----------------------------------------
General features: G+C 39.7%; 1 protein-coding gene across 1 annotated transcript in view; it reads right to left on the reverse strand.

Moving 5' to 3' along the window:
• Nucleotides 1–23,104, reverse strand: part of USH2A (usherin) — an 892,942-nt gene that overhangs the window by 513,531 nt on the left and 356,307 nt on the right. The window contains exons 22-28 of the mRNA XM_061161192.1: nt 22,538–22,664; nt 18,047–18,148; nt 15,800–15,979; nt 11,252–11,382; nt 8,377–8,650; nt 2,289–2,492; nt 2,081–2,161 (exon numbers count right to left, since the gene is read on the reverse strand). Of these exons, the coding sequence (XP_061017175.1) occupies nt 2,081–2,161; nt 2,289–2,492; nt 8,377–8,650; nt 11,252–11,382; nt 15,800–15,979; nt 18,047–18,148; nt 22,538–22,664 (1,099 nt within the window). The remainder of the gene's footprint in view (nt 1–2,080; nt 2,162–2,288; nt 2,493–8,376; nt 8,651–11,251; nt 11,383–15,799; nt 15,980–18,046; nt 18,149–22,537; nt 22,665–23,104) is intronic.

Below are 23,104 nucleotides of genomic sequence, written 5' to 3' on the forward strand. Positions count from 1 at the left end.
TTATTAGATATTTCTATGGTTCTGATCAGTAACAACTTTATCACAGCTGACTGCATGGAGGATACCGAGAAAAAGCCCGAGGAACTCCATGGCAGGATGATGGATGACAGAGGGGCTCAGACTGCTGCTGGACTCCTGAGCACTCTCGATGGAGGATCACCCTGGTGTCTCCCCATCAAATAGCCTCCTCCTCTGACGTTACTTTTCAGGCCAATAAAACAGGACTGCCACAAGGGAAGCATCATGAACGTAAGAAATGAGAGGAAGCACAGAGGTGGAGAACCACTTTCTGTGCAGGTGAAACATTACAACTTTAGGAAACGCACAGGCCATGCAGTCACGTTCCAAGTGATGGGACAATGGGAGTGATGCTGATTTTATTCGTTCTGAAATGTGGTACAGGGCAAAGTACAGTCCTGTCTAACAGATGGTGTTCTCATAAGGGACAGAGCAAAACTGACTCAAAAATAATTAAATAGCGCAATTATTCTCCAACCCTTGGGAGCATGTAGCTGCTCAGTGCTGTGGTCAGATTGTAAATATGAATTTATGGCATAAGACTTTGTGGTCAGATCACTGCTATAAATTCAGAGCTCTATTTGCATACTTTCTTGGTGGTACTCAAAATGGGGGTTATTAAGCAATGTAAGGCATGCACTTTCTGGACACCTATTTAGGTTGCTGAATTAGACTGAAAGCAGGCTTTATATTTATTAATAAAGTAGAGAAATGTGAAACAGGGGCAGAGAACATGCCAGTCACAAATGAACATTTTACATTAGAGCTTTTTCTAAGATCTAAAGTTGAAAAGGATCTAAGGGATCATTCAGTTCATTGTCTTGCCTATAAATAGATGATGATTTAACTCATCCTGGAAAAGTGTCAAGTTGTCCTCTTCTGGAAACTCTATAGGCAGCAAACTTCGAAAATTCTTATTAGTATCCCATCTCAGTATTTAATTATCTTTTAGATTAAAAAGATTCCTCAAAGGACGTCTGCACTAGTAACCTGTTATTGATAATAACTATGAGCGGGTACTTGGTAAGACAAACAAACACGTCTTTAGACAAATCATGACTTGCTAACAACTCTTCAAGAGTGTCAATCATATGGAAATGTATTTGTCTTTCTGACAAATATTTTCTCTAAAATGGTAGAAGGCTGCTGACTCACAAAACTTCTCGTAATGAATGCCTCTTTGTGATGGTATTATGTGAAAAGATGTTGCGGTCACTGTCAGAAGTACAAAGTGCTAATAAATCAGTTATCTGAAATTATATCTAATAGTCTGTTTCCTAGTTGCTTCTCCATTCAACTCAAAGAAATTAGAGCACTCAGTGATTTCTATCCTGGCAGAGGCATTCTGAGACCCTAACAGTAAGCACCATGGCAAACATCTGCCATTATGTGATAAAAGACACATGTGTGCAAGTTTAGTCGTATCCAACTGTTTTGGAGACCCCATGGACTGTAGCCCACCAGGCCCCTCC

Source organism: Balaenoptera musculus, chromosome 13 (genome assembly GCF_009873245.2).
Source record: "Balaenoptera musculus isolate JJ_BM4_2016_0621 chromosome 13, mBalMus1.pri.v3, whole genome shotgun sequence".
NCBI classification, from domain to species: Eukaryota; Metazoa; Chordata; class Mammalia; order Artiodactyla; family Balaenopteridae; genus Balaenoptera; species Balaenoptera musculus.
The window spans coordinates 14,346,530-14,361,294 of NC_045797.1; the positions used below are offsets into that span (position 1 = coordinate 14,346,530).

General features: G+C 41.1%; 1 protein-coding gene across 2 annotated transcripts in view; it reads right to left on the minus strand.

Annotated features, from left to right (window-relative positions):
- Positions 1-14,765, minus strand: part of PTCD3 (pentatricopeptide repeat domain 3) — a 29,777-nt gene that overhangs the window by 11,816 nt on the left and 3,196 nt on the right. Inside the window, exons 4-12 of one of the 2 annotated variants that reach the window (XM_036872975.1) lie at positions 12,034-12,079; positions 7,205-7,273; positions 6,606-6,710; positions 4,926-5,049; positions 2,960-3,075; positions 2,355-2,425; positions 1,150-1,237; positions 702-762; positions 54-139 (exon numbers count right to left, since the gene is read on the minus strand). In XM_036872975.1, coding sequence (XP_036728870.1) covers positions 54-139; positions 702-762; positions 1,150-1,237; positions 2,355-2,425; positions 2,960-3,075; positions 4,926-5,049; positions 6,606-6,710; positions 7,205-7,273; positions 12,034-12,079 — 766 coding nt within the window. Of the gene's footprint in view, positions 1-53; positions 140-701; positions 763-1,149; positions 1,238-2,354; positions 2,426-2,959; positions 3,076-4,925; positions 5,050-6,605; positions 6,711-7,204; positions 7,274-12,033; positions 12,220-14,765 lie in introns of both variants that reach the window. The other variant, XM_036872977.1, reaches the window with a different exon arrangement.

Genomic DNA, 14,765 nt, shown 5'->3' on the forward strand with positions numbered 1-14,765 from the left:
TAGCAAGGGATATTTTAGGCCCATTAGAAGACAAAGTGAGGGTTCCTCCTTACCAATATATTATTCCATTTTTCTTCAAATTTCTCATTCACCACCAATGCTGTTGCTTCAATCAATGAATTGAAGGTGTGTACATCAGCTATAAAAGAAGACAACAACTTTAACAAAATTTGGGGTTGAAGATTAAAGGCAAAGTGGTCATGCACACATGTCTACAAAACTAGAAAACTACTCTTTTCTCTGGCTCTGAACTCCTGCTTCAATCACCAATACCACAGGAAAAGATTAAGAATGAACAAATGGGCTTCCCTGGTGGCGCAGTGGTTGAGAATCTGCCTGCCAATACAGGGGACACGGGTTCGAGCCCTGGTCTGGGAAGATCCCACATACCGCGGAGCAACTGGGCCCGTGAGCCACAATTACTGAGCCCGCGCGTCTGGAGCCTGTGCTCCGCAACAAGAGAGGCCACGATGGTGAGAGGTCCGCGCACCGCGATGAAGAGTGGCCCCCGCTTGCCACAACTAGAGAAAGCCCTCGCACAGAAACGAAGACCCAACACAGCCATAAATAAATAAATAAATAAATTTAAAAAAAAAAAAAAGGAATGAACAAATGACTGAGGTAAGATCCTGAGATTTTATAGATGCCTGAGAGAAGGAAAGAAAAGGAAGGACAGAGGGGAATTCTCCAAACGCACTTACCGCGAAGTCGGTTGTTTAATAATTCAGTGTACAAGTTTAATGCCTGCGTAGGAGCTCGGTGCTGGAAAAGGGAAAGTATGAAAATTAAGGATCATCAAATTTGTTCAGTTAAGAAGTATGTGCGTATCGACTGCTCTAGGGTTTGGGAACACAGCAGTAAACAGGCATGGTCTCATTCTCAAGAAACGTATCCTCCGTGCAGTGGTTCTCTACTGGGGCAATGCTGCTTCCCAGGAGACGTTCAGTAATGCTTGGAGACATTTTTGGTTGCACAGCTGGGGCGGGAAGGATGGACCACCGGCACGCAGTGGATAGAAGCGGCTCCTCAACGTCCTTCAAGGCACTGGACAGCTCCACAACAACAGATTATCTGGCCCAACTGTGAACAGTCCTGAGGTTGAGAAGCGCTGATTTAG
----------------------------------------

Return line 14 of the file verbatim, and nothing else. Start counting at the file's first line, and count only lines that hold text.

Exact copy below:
TAGCAAGGGATATTTTAGGCCCATTAGAAGACAAAGTGAGGGTTCCTCCTTACCAATATATTATTCCATTTTTCTTCAAATTTCTCATTCACCACCAATGCTGTTGCTTCAATCAATGAATTGAAGGTGTGTACATCAGCTATAAAAGAAGACAACAACTTTAACAAAATTTGGGGTTGAAGATTAAAGGCAAAGTGGTCATGCACACATGTCTACAAAACTAGAAAACTACTCTTTTCTCTGGCTCTGAACTCCTGCTTCAATCACCAATACCACAGGAAAAGATTAAGAATGAACAAATGGGCTTCCCTGGTGGCGCAGTGGTTGAGAATCTGCCTGCCAATACAGGGGACACGGGTTCGAGCCCTGGTCTGGGAAGATCCCACATACCGCGGAGCAACTGGGCCCGTGAGCCACAATTACTGAGCCCGCGCGTCTGGAGCCTGTGCTCCGCAACAAGAGAGGCCACGATGGTGAGAGGTCCGCGCACCGCGATGAAGAGTGGCCCCCGCTTGCCACAACTAGAGAAAGCCCTCGCACAGAAACGAAGACCCAACACAGCCATAAATAAATAAATAAATAAATTTAAAAAAAAAAAAAAGGAATGAACAAATGACTGAGGTAAGATCCTGAGATTTTATAGATGCCTGAGAGAAGGAAAGAAAAGGAAGGACAGAGGGGAATTCTCCAAACGCACTTACCGCGAAGTCGGTTGTTTAATAATTCAGTGTACAAGTTTAATGCCTGCGTAGGAGCTCGGTGCTGGAAAAGGGAAAGTATGAAAATTAAGGATCATCAAATTTGTTCAGTTAAGAAGTATGTGCGTATCGACTGCTCTAGGGTTTGGGAACACAGCAGTAAACAGGCATGGTCTCATTCTCAAGAAACGTATCCTCCGTGCAGTGGTTCTCTACTGGGGCAATGCTGCTTCCCAGGAGACGTTCAGTAATGCTTGGAGACATTTTTGGTTGCACAGCTGGGGCGGGAAGGATGGACCACCGGCACGCAGTGGATAGAAGCGGCTCCTCAACGTCCTTCAAGGCACTGGACAGCTCCACAACAACAGATTATCTGGCCCAACTGTGAACAGTCCTGAGGTTGAGAAGCGCTGATTTAG